The Ohio Legislature introduced 32 bills and resolutions this week. For more info on these bills, or to get the full list, contact a Law Library reference team member.
Criminal and Traffic
HB 92 would require offenders who knowingly commit public indecency under certain circumstances, such as before minors, to register as a Tier I sex offender.
This bill would enhance penalties for committing a moving violation while distracted. According to a 2016 bulletin from the Ohio State Traffic Patrol, in 2015, 13,261 drivers in Ohio crashed as a result of distracted driving.
HB 96 is another sex offenses bill. This one would increase the penalty for sexual imposition when the offender previously has been convicted or pleaded guilty three or more times of any of several specified sex offenses and to repeal the corroboration requirement for a sexual imposition conviction.
This bill would eliminate the spousal exceptions for the offenses of rape, sexual battery, unlawful sexual conduct with a minor, gross sexual imposition, sexual imposition, importuning, and public indecency. It would also permit a person to testify against the person's spouse in a prosecution for any of those offenses. This bill has been the subject of several scathing articles this week, which note that Ohio is one of only 13 states with this exception still on the books.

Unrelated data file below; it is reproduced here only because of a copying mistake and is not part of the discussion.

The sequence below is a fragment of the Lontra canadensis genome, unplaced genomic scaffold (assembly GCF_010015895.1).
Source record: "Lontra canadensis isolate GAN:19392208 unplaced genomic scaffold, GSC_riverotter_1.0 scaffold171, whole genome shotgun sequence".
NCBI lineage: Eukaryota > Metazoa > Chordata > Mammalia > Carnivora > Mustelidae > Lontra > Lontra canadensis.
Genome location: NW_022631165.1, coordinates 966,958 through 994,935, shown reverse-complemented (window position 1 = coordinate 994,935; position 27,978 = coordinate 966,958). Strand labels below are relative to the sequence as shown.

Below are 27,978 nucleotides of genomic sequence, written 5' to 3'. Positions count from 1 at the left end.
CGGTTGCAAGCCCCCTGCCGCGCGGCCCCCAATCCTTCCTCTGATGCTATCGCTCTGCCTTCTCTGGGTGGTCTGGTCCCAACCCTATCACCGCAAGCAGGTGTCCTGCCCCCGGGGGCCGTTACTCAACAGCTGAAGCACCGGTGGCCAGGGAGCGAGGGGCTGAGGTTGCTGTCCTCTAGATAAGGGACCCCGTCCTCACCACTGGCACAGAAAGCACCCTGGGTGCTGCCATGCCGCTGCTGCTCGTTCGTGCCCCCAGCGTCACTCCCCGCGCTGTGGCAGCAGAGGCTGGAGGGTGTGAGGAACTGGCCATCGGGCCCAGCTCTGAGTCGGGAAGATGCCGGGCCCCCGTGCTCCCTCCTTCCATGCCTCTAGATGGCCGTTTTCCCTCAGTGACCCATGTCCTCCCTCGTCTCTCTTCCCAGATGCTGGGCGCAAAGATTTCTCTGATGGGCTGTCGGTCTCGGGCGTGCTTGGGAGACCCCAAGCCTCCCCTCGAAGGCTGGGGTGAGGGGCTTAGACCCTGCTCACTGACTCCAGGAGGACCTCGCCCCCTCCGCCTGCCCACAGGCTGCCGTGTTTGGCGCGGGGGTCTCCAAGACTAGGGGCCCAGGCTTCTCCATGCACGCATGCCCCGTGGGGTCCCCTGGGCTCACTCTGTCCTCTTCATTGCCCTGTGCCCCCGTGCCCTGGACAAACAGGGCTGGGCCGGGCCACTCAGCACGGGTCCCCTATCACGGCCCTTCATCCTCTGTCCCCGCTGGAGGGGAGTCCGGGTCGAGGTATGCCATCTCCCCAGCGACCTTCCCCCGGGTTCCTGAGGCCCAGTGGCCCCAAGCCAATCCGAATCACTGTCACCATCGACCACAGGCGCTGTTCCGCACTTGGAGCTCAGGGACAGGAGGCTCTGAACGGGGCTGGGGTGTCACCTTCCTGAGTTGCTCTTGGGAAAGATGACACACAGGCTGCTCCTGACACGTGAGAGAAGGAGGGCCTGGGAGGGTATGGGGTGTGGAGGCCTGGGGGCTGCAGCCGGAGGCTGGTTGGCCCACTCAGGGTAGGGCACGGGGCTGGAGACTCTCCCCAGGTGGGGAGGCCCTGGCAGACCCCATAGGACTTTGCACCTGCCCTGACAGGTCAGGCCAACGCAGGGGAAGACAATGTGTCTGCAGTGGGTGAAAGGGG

HB 102 is very controversial. It would completely overhaul school funding by replacing locally levied school district property taxes with a statewide property tax. Under this plan, funding would be the same for all districts, which would cause some to lose funding, according to the Cleveland Plain Dealer.
Labor and Employment
This bill allow political subdivisions, special districts, and state institutions of higher education to elect to apply the Prevailing Wage Law to public improvement projects. The battle over this bill is sure to be heated. Proponents argue that it would save money and that municipalities are already finding ways around the current law. Opponents argue this hurts workers by weakening their benefits.